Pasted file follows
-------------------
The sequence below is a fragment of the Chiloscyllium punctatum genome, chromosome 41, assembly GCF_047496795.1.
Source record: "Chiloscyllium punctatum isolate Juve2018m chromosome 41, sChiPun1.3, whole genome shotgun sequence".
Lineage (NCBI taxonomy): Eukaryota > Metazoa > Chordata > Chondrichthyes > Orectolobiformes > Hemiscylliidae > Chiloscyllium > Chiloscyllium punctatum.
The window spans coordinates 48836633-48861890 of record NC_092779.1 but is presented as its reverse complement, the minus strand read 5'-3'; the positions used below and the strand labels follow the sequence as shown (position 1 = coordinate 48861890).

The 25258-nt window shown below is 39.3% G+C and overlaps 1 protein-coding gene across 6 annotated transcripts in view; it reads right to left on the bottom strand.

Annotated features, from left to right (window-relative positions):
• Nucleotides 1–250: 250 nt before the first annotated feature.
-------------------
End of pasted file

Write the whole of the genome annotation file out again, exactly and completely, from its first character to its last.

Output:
The sequence below is a fragment of the Chiloscyllium punctatum genome, chromosome 41, assembly GCF_047496795.1.
Source record: "Chiloscyllium punctatum isolate Juve2018m chromosome 41, sChiPun1.3, whole genome shotgun sequence".
Lineage (NCBI taxonomy): Eukaryota > Metazoa > Chordata > Chondrichthyes > Orectolobiformes > Hemiscylliidae > Chiloscyllium > Chiloscyllium punctatum.
The window spans coordinates 48836633-48861890 of record NC_092779.1 but is presented as its reverse complement, the minus strand read 5'-3'; the positions used below and the strand labels follow the sequence as shown (position 1 = coordinate 48861890).

The 25258-nt window shown below is 39.3% G+C and overlaps 1 protein-coding gene across 6 annotated transcripts in view; it reads right to left on the bottom strand.

Annotated features, from left to right (window-relative positions):
• Nucleotides 1–250: 250 nt before the first annotated feature.